“What is the task of the Lutheran Church in this situation? First of all, it is certainly rejection.”

http://wittenbergtrail.ning.com/profiles/blog/%E2%80%9Dhttp://www.clai.org.au/articles/sasse/marypope.htm%E2%80%9D

Dr Matt Phillips said...

I don't think Luther preached on the Assumption after the early 1520s. I am disinclined to believe in the bodily Assumption of the Blessed Virgin. I think Luther was also. However, there were numerous writings that testify to this belief in late antiquity. They also disagree over the nature of her Dormition/Assumption. These writings were recorded 300-500 years after the events took place. The lack of bodily relics of the Virgin is not really a good argument. Christians in the 4th and 5th centuries would have had a very difficult time finding legitimate relics. It was also not a common practice to venerate relics before the 4th century. I seriously doubt that any bodily relics of New Testament figures are in any way close to authentic. The bones of late antique and medieval saints could be authentic in many cases. I agree with Rev. McCain for the most part, but simply because a doctrine or historical event did not appear in Holy Scripture doesn't make it a myth or legend either. It seems to me that the only doctrine that is unacceptable regarding Mary for a Lutheran is invoking/venerating her as an intercessor.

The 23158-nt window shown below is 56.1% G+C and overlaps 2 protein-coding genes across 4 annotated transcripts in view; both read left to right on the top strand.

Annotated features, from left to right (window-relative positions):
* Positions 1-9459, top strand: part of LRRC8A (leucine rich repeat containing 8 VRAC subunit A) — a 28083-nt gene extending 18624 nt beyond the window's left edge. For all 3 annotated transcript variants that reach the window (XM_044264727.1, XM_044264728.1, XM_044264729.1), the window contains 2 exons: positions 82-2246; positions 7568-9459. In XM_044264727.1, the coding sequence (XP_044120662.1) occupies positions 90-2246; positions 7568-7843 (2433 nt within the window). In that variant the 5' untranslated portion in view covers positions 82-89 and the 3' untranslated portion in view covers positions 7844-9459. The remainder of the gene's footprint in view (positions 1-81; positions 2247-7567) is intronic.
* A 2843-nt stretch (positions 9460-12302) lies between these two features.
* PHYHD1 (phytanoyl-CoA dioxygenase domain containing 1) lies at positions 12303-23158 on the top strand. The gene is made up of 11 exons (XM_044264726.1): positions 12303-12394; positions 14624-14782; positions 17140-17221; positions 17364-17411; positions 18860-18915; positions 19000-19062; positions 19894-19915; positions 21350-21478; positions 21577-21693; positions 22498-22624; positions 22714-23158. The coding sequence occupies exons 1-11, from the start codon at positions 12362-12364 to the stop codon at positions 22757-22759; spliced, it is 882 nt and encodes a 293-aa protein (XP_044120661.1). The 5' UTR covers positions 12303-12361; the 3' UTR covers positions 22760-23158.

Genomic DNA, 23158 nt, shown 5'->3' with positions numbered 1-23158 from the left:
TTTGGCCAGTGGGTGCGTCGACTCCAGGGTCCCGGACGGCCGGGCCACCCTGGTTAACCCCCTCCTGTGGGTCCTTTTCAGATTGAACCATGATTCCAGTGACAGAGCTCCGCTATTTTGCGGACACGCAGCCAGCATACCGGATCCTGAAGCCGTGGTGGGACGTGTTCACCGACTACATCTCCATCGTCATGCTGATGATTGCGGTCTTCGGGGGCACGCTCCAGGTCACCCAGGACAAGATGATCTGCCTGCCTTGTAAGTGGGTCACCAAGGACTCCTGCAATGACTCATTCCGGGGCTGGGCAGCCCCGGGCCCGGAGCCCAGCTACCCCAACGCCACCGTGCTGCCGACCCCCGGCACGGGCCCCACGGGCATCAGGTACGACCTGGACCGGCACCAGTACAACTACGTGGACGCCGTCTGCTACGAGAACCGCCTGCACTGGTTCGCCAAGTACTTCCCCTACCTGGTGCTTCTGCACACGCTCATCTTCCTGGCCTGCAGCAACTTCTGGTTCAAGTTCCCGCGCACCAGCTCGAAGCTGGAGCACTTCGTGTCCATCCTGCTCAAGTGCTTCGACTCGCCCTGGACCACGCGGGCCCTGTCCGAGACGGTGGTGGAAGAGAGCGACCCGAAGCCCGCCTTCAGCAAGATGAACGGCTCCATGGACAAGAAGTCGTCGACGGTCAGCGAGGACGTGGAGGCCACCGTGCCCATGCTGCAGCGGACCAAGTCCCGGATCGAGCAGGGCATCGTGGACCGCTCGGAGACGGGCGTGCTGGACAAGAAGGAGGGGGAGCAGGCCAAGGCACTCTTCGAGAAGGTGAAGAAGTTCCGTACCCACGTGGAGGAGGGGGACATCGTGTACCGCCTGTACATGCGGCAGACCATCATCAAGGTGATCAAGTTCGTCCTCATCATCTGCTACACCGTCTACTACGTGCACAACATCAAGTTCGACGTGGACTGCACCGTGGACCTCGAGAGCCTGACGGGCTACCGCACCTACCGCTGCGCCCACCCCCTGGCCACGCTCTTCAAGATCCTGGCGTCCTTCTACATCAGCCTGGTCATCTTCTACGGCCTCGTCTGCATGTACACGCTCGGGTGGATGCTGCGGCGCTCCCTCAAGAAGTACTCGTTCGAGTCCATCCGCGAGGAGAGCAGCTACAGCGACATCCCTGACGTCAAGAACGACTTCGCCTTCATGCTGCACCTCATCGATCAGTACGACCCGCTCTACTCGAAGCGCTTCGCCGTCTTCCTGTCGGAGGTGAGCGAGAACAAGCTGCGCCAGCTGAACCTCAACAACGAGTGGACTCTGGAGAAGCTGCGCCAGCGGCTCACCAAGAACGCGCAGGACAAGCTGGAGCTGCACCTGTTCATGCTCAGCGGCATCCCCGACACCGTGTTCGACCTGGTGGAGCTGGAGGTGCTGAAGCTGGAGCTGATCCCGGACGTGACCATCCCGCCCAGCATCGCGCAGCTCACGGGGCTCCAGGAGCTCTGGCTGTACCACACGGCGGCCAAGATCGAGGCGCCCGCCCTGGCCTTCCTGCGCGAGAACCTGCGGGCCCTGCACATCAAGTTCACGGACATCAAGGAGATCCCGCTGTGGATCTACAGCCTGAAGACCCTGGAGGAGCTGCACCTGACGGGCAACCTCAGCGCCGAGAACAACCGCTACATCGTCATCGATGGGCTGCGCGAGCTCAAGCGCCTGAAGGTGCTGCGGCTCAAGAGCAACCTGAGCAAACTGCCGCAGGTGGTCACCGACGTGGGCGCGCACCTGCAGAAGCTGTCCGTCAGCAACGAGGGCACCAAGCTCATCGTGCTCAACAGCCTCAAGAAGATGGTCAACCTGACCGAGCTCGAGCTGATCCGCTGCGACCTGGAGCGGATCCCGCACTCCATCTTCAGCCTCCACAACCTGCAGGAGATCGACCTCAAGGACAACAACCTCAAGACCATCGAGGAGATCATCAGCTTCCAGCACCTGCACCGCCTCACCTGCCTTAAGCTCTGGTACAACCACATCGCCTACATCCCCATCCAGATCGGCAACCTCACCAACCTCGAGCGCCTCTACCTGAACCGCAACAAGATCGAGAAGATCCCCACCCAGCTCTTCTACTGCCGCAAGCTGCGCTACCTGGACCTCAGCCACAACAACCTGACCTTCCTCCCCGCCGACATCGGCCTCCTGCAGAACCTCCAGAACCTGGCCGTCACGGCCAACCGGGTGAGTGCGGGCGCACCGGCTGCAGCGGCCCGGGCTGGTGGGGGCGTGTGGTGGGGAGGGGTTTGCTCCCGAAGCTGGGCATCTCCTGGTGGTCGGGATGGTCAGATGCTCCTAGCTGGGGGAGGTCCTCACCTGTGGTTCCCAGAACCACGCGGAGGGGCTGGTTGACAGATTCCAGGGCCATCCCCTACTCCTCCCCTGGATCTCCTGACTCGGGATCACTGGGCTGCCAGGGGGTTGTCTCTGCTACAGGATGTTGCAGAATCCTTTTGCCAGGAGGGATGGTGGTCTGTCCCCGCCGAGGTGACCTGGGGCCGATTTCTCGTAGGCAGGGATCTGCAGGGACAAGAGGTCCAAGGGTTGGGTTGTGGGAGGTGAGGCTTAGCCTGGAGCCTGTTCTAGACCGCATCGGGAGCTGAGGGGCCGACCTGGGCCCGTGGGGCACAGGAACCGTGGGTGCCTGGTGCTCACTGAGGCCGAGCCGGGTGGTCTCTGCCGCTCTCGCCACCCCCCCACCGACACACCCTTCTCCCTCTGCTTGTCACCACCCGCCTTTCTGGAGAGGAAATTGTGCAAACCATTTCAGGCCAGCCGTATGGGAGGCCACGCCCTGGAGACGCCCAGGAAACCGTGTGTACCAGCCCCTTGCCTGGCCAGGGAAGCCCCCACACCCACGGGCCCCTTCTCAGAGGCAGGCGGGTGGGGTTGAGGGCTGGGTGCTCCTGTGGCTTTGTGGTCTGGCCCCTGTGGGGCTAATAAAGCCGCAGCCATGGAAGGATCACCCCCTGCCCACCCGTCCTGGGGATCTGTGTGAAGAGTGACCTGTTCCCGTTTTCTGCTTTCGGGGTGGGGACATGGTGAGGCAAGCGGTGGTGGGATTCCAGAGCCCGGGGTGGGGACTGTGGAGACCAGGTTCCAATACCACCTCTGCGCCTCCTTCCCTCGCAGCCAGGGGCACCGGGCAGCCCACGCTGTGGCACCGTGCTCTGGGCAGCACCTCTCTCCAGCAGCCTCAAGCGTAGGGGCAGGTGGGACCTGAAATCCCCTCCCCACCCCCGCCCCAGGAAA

Carl Vehse said...

Dr. Matt Phillips wrote: "...simply because a doctrine or historical event did not appear in Holy Scripture doesn't make it a myth or legend either. It seems to me that the only doctrine that is unacceptable regarding Mary for a Lutheran is invoking/venerating her as an intercessor."

In his Christian Dogmatics: A Handbook of Doctrinal Theology for Pastors, Teachers, and Laymen, St. Louis, CPH, 1934, p.85) John T. Mueller, Professor of Systematic Theology, Concordia Seminary, St. Louis, warned:

"[W]hat the Christian church must demand of all dogmatic treatises or books is a clear, thorough, and practical presentation of Scriptural truths. The only theology which deserves a place in Christ's Church is sacred theology which God Himself has given in Holy Scripture. From this surpassing treasure of divine truth the Christian theologian dare not deviate in the slightest; if he does, he is disloyal to the charge entrusted to him. In his system of theology the two distinctive principles of the Christian faith, the sola Scriptura and the sola gratia, must stand preeminent; otherwise his entire theology becomes rationalistic, paganistic, and destructive, a disgrace to the name of Christ and a menace to His Church. Quod non est biblicum, non est theologicum. All dogma that is not found upon this axiom does not deserve the name of Christian theology."